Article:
The Courts are Part of the Problem

Thomas E. Woods speaks on the topic of Nullification at the Nullify Now conference (http://www.nullifynow.com) in Fort Worth, TX. Tom will be a keynote speaker on 10-10-10 (in celebration of the 10th amendment!) in Orlando, Florida. Get your tickets to Nullify Now! Orlando here – http://www.nullifynow.com/orlando/ – or by calling 888-71-TICKETS “The federal government will…

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A Government-Made Recession

By mid 2008 almost everybody knew that we were in deep financial trouble. But the forces that brought it about actually began decades ago with The Community Reinvestment Act in 1977. This legislation “forced lending institutions to grant mortgages to people whose income, credit histories, and net worth would previously have disqualified them from getting such loans.”

An old adage suggests that in getting a loan from a bank the recipient must first prove that he does not need one by listing his assets. The bank uses this list to retrieve all or a portion of what is owed should the recipient default on the loan. The less invested or potentially lost the easier it is for the recipient to walk or default. Such is long standing wisdom and favors the more industrious individuals, as it should. What this means in real life is that high crime or impoverished areas of town do not attract investors as readily.

Socialists (share the wealth advocates) saw a race connection, thus injustice, when it was realized that “only 72 percent of minority applicants were approved for mortgages, versus 89 percent of white applicants.” Moral outrage followed which was resolved by legislation ”forcing lending institutions to loan money to people they would otherwise not lend to and in places where they would otherwise not put their money” (“Government Bailout,” The New American, Sept. 29, 2008, pp.11-15).

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The Paternal Power

I’m sure most people remember how free they felt the day the left home and lived on their own. At first it might have seemed a bit scary because you had to pay bills and survive independently of your parents but after a while you felt a new sense of freedom in your own life. You may not have realized this but what you did is that you have freed yourself from the paternal power of your parents.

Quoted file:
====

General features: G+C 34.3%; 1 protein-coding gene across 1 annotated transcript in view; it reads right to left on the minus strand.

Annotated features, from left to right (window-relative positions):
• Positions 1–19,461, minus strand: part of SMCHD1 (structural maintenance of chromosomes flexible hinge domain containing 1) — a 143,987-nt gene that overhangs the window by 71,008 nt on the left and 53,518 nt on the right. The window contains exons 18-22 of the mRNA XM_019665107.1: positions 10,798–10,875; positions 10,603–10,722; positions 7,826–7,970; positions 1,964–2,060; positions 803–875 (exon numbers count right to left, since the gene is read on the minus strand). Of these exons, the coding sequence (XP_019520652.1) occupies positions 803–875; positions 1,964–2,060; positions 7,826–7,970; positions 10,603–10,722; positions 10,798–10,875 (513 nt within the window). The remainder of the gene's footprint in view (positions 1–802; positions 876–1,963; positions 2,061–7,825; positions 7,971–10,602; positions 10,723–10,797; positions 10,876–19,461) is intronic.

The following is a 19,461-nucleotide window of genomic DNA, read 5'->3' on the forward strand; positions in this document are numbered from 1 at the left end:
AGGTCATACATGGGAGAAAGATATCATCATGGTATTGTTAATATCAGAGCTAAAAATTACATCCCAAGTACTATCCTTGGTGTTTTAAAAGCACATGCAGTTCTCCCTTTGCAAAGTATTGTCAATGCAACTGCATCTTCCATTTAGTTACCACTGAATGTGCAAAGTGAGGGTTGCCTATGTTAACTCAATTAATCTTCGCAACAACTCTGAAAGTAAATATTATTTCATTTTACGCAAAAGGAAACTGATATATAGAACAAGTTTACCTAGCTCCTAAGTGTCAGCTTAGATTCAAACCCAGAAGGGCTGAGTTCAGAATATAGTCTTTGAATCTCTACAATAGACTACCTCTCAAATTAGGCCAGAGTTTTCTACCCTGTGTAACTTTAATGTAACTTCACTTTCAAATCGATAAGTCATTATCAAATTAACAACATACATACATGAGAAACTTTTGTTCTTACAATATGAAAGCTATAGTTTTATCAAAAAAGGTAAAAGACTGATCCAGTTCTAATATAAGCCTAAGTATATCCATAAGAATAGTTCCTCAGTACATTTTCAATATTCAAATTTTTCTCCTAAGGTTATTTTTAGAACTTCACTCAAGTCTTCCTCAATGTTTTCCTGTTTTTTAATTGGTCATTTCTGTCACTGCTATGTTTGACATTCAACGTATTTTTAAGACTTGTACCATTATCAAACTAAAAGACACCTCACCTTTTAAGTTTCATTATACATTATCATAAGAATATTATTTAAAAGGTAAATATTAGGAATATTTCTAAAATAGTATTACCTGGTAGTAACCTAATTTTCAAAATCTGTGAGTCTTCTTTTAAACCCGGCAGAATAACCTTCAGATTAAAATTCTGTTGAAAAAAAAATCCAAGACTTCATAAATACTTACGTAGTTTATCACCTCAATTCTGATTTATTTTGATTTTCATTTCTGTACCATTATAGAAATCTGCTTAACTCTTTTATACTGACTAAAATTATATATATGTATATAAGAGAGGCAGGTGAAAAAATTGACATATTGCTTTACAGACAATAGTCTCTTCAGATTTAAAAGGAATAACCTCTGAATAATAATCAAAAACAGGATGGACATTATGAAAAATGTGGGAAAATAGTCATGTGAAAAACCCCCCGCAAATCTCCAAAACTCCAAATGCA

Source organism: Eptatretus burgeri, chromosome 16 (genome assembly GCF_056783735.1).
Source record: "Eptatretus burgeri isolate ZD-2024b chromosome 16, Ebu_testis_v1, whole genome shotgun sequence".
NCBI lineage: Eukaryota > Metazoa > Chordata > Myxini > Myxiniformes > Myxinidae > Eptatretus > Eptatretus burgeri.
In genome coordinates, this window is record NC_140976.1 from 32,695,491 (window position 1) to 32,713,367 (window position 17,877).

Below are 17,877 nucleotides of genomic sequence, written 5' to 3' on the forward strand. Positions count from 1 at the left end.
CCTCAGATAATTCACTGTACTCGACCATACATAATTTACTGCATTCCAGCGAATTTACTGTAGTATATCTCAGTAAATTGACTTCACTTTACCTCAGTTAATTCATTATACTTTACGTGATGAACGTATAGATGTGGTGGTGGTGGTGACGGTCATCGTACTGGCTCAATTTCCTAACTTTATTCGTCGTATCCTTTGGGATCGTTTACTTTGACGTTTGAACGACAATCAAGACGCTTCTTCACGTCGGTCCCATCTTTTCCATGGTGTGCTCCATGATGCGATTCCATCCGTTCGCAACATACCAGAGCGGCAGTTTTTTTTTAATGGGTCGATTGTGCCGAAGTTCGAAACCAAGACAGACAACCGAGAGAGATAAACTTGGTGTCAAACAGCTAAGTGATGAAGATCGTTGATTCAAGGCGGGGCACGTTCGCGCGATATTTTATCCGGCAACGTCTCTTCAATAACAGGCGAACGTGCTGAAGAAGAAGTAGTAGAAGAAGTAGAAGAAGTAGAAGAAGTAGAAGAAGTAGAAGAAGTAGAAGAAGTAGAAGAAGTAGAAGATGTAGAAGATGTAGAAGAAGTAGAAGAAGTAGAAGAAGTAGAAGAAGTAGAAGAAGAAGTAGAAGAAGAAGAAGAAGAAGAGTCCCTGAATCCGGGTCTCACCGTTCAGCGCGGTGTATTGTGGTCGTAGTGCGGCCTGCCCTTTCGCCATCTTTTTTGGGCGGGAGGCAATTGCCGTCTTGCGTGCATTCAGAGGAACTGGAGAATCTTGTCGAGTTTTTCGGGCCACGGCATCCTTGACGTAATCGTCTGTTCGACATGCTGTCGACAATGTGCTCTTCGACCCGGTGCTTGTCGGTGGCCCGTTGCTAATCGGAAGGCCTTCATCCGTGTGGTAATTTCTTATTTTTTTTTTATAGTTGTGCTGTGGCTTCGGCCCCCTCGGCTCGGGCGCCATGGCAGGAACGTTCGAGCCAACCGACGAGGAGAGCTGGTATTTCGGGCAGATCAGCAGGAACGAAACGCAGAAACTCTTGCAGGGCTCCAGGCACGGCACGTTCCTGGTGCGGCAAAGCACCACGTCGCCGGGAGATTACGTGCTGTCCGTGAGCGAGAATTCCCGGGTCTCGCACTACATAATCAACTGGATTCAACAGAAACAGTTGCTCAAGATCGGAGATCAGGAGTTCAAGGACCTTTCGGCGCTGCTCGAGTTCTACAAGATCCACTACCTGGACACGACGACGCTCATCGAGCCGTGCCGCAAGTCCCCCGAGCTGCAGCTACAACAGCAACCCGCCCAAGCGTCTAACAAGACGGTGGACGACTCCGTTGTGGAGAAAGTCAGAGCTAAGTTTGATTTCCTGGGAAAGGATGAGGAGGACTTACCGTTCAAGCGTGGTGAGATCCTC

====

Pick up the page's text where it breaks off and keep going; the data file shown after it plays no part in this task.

The paternal power that your parents had was well established since you were born because they had to take care of you. While they were taking care of you you were dependent on them and this gave your parents a sense of power over your being. This is why your parents believe they have a right to control what you do with your life while they are taking care of you and the expression ‘under my house…blah…blah…blah’ exist.

The one thing that many political philosophers such as John Locke were dealing with at the time was the paternal power of the state. Monarchs were not magistrates who executed the law but seen as parents who assumed they had control over you in the same way a parent does over a child. The king was responsible for your welfare and survival which turned each citizen into a personal ward of the king. This established the same relationship you had with your parents when you lived with them between the king and society.

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State sovereignty resolution prefiled in Kentucky House

Kentucky Rep, Stan Lee (R – Lexington) has prefiled a Joint Resolution for the 2011 regular session reaffirming Kentucky’s sovereignty under the Ninth and Tenth Amendments.

The resolution, BR 55, “…serves as notice and demands to the federal government…to cease and desist, effective immediately, mandates that are beyond the scope of these constitutionally delegated powers.”

Lee said that the federal government needs do what it was intended to do and state government needs to do what it was intended to do.

“The health care debacle and failed stimulus bill are but two examples of the federal government’s attempt to cast a long shadow over Kentucky and our people, “ Lee said. “This joint resolution serves as a reminder to those who seek to make our federal government an eight-headed monster that we will no longer stand by and see our sovereign rights taken away.”

Lee introduced a similar resolution in the 2010 regular session, but it failed to pass.

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When Cars Run on Corn

Here’s Matt Purple in “Corny Capitalism,” posted on American Spectator at the end of August:

Earlier this year, the Environmental Protection Agency issued another one of those announcements read exclusively by government bureaucrats and green policy wonks. The EPA decided to delay a decision to increase the concentration of ethanol legal in gasoline from 10% to 15%. So-called E15 fuel would have to wait for approval until November.

It was a little-read regulatory decision that barely made a splash in the media. But it was also a rock thrown at Washington’s hornets’ nest of food and agricultural lobbyists. “We are disappointed,” warned food giant Archer Daniels Midland. “We find this further delay unacceptable” and a “dereliction of duty,” harrumphed ethanol lobbying group Growth Energy.

…The history of ethanol is a sad torrid affair of crony capitalism and green fantasies. By jumping in bed with the agriculture industry and blindly slapping on new regulations, the government artificially propped up an industry and put itself in a bind from which there may be no return.

Most certainly, the EPA decision is only a delay, not a reprieve.

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